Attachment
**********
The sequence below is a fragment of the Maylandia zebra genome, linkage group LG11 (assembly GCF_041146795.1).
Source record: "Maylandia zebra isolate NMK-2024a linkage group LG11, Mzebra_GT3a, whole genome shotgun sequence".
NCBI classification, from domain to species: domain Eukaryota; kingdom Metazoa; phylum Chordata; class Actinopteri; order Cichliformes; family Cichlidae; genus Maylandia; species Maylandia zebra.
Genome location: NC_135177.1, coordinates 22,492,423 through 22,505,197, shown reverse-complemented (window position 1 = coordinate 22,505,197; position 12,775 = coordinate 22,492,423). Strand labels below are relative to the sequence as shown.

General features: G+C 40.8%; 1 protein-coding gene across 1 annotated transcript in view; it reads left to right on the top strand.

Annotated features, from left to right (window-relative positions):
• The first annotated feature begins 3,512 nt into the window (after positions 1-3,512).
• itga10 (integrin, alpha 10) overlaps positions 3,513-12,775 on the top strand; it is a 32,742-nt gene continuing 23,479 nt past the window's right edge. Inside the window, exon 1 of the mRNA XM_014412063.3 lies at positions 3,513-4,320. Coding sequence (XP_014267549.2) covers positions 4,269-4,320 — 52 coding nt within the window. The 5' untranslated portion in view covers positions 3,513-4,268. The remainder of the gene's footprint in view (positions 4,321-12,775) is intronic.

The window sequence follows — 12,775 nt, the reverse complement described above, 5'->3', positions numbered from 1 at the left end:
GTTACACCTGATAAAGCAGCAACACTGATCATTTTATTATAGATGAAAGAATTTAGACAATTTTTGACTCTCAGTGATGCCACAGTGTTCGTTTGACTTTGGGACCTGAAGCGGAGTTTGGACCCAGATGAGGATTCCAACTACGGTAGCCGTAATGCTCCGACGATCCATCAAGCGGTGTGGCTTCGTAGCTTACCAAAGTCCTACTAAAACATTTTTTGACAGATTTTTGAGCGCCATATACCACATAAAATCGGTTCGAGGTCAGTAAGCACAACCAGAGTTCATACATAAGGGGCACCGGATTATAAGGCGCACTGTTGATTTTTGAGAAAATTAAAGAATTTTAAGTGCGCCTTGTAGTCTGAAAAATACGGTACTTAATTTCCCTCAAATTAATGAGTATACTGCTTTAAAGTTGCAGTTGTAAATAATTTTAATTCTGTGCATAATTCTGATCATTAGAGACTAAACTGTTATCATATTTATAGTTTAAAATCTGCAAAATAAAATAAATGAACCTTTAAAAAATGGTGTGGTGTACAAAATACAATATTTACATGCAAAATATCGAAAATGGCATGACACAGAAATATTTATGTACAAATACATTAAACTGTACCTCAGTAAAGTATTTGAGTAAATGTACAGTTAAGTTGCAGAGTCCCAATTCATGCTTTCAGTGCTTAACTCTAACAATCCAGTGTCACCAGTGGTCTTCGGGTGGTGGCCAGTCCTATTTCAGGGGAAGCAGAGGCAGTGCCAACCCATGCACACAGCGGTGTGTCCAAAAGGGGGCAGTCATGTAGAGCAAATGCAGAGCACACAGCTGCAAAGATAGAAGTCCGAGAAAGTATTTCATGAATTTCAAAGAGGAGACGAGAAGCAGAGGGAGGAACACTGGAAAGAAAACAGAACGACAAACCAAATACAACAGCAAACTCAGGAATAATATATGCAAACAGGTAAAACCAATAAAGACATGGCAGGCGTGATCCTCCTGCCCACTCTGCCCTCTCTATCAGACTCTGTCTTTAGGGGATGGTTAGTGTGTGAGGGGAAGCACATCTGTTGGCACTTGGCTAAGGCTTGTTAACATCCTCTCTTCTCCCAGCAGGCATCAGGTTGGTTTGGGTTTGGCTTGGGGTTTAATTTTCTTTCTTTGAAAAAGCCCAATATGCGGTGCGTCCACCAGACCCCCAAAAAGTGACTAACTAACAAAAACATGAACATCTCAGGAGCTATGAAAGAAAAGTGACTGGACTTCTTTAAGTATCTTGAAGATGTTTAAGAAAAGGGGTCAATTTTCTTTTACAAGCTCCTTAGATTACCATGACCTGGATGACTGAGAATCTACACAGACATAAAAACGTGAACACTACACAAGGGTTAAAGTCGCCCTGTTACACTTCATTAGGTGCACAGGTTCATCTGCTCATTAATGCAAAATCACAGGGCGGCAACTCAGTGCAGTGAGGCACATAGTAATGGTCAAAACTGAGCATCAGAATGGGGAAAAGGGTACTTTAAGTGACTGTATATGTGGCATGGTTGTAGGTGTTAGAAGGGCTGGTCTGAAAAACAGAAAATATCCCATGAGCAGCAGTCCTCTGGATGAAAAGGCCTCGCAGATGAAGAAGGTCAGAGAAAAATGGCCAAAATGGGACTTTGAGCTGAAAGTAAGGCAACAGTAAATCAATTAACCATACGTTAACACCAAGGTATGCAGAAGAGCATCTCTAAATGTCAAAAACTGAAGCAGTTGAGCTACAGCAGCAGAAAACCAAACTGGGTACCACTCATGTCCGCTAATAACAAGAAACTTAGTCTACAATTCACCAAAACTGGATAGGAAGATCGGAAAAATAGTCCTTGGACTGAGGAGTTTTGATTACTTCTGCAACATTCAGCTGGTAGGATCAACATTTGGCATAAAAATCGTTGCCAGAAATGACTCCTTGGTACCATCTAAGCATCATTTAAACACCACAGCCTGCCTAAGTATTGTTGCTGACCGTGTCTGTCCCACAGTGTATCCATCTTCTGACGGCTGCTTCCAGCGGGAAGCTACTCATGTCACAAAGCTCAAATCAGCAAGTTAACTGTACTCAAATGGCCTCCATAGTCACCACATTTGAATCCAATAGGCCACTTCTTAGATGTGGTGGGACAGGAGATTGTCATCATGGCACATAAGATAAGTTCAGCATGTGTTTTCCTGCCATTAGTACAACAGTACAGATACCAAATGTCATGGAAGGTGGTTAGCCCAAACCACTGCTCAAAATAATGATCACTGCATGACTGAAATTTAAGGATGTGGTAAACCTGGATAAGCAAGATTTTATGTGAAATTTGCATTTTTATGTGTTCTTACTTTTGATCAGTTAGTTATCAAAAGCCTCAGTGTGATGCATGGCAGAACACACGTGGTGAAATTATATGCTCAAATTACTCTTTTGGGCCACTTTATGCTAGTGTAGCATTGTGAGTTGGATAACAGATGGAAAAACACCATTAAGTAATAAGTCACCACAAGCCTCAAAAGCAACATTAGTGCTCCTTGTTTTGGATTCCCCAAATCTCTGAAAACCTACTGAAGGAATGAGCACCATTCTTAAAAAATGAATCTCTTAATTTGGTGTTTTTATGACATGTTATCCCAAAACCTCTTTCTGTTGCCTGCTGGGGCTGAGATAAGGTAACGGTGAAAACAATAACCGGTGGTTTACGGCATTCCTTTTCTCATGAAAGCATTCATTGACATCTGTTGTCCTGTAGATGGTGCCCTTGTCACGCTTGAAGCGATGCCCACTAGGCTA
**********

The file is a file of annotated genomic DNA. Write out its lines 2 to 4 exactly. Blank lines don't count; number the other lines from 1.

Source record: "Maylandia zebra isolate NMK-2024a linkage group LG11, Mzebra_GT3a, whole genome shotgun sequence".
NCBI classification, from domain to species: domain Eukaryota; kingdom Metazoa; phylum Chordata; class Actinopteri; order Cichliformes; family Cichlidae; genus Maylandia; species Maylandia zebra.
Genome location: NC_135177.1, coordinates 22,492,423 through 22,505,197, shown reverse-complemented (window position 1 = coordinate 22,505,197; position 12,775 = coordinate 22,492,423). Strand labels below are relative to the sequence as shown.